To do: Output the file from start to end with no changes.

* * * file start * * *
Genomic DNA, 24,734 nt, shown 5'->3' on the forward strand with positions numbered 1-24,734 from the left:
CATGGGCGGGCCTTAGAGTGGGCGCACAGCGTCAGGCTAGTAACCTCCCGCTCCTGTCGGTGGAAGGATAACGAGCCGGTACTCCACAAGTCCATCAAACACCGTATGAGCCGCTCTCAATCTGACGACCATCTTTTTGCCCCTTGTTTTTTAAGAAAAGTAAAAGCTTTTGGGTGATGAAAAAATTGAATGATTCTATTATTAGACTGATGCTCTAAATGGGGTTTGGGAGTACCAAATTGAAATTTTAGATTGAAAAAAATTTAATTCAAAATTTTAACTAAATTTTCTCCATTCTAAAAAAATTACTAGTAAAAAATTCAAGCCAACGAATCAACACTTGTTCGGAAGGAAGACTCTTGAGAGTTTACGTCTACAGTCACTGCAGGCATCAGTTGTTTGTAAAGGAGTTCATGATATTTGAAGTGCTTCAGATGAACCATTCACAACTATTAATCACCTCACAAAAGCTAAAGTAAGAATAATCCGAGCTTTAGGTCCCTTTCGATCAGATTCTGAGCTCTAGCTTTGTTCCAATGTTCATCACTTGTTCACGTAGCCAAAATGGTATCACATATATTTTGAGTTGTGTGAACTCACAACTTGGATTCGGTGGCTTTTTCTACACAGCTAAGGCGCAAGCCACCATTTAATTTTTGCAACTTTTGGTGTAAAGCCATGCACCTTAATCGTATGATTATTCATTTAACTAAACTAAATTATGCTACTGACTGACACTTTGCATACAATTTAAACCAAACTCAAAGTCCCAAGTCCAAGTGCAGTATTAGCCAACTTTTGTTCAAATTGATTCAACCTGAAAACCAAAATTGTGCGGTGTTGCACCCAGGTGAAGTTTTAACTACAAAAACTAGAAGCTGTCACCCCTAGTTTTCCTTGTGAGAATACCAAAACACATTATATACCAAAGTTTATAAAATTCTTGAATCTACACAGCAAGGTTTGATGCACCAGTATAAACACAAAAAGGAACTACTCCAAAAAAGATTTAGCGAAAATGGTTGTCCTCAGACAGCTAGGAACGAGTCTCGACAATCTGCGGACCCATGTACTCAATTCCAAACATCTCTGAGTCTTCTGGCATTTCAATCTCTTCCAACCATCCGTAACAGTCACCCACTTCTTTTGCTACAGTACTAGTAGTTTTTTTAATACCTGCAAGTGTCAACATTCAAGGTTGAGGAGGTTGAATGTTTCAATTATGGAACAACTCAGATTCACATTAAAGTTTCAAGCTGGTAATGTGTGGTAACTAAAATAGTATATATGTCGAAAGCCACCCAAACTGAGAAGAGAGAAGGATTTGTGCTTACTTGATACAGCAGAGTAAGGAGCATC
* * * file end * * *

Genomic DNA, 24,734 nt, shown 5'->3' on the forward strand with positions numbered 1-24,734 from the left:
CATGGGCGGGCCTTAGAGTGGGCGCACAGCGTCAGGCTAGTAACCTCCCGCTCCTGTCGGTGGAAGGATAACGAGCCGGTACTCCACAAGTCCATCAAACACCGTATGAGCCGCTCTCAATCTGACGACCATCTTTTTGCCCCTTGTTTTTTAAGAAAAGTAAAAGCTTTTGGGTGATGAAAAAATTGAATGATTCTATTATTAGACTGATGCTCTAAATGGGGTTTGGGAGTACCAAATTGAAATTTTAGATTGAAAAAAATTTAATTCAAAATTTTAACTAAATTTTCTCCATTCTAAAAAAATTACTAGTAAAAAATTCAAGCCAACGAATCAACACTTGTTCGGAAGGAAGACTCTTGAGAGTTTACGTCTACAGTCACTGCAGGCATCAGTTGTTTGTAAAGGAGTTCATGATATTTGAAGTGCTTCAGATGAACCATTCACAACTATTAATCACCTCACAAAAGCTAAAGTAAGAATAATCCGAGCTTTAGGTCCCTTTCGATCAGATTCTGAGCTCTAGCTTTGTTCCAATGTTCATCACTTGTTCACGTAGCCAAAATGGTATCACATATATTTTGAGTTGTGTGAACTCACAACTTGGATTCGGTGGCTTTTTCTACACAGCTAAGGCGCAAGCCACCATTTAATTTTTGCAACTTTTGGTGTAAAGCCATGCACCTTAATCGTATGATTATTCATTTAACTAAACTAAATTATGCTACTGACTGACACTTTGCATACAATTTAAACCAAACTCAAAGTCCCAAGTCCAAGTGCAGTATTAGCCAACTTTTGTTCAAATTGATTCAACCTGAAAACCAAAATTGTGCGGTGTTGCACCCAGGTGAAGTTTTAACTACAAAAACTAGAAGCTGTCACCCCTAGTTTTCCTTGTGAGAATACCAAAACACATTATATACCAAAGTTTATAAAATTCTTGAATCTACACAGCAAGGTTTGATGCACCAGTATAAACACAAAAAGGAACTACTCCAAAAAAGATTTAGCGAAAATGGTTGTCCTCAGACAGCTAGGAACGAGTCTCGACAATCTGCGGACCCATGTACTCAATTCCAAACATCTCTGAGTCTTCTGGCATTTCAATCTCTTCCAACCATCCGTAACAGTCACCCACTTCTTTTGCTACAGTACTAGTAGTTTTTTTAATACCTGCAAGTGTCAACATTCAAGGTTGAGGAGGTTGAATGTTTCAATTATGGAACAACTCAGATTCACATTAAAGTTTCAAGCTGGTAATGTGTGGTAACTAAAATAGTATATATGTCGAAAGCCACCCAAACTGAGAAGAGAGAAGGATTTGTGCTTACTTGATACAGCAGAGTAAGGAGCATC